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Free at Last? FAA Reconsiders Ban on Gadgets During Takeoff, Landing

The U.S. Federal Aviation Administration is rethinking its policy on digital devices.

Never mind the cramped coach seats, long toilet lines and awful food. One of the biggest annoyances of flying the unfriendly skies -- well, for gadget-toting travelers, anyway -- is having to turn off your tablet, smartphone, laptop, or eReader while the plane taxis, takes off and lands.

This unpopular policy may be changing soon, however. According to New York Times blogger Nick Bilton, the U.S. Federal Aviation Administration is rethinking its policy on digital devices. Bilton writes in a Monday post:

"When I called the F.A.A. last week to pester them about this regulation--citing experts and research that says these devices could not harm a plane--the F.A.A. responded differently than it usually does. Laura J. Brown, deputy assistant administrator for public affairs for the F.A.A., said that the agency has decided to take a "fresh look" at the use of personal electronics on planes."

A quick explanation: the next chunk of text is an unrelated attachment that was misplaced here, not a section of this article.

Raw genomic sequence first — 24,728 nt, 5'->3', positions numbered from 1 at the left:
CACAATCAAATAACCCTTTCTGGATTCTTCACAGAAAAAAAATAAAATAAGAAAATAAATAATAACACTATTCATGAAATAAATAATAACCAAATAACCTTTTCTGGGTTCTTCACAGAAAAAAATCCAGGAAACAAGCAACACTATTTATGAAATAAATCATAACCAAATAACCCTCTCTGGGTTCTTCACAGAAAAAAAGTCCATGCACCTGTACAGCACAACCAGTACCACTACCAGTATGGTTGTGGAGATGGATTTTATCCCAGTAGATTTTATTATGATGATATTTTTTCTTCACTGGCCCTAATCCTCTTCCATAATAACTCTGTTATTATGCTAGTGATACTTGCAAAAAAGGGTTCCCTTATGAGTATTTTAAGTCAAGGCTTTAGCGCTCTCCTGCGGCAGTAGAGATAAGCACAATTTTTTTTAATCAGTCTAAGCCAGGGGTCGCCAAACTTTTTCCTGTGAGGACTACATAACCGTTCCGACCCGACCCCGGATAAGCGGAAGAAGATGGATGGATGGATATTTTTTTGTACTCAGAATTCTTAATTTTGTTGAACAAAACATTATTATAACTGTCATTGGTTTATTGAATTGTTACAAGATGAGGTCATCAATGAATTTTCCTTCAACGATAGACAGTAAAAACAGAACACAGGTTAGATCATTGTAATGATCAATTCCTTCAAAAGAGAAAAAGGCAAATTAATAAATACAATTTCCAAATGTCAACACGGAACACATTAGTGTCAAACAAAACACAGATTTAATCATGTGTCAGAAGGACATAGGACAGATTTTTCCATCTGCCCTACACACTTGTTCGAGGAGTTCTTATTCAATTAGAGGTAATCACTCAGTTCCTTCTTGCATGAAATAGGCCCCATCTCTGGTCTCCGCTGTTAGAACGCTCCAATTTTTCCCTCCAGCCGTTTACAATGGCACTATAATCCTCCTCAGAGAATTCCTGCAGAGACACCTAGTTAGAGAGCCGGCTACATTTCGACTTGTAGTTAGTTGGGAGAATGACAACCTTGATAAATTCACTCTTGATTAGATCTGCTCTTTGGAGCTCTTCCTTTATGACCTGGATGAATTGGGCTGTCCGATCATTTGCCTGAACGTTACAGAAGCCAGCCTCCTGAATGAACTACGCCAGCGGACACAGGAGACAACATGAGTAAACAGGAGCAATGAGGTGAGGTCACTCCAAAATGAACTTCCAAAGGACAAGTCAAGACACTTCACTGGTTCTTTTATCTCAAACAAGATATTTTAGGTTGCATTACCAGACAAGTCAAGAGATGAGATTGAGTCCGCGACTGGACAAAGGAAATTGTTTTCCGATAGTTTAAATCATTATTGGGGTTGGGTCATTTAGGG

A fresh look would be a breath of fresh air for gadget users--and that's nearly all of us these days. The FAA has long insisted that passengers shut off electronic devices "once the cabin door is closed, until the plane gets above 10,000 feet," says an agency fact sheet.

But why exactly? Well, The FAA insists it's all about safety:

"There are still unknowns about the radio signals that portable electronic devices (PEDs) and cell phones give off. These signals, especially in large quantities and emitted over a long time, may unintentionally affect aircraft communications, navigation, flight control and electronic equipment."

Or perhaps not. Apparently, the agency may finally be listening to a variety of noisy critics (including Bilton himself), who've griped for years that the FAA's gadget-blackout periods are unnecessary.

PCWorld's Melissa Perenson notes that another reason for the rule may be to get passengers to pay attention during takeoff and landing, which are the times when problems are most likely to arise, but again -- perhaps the agency realizes people can be just as involved an unattentive if they're reading a physical book instead of playing Angry Birds.

Contact Jeff Bertolucci at Today@PCWorld, Twitter (@jbertolucci) or jbertolucci.blogspot.com.

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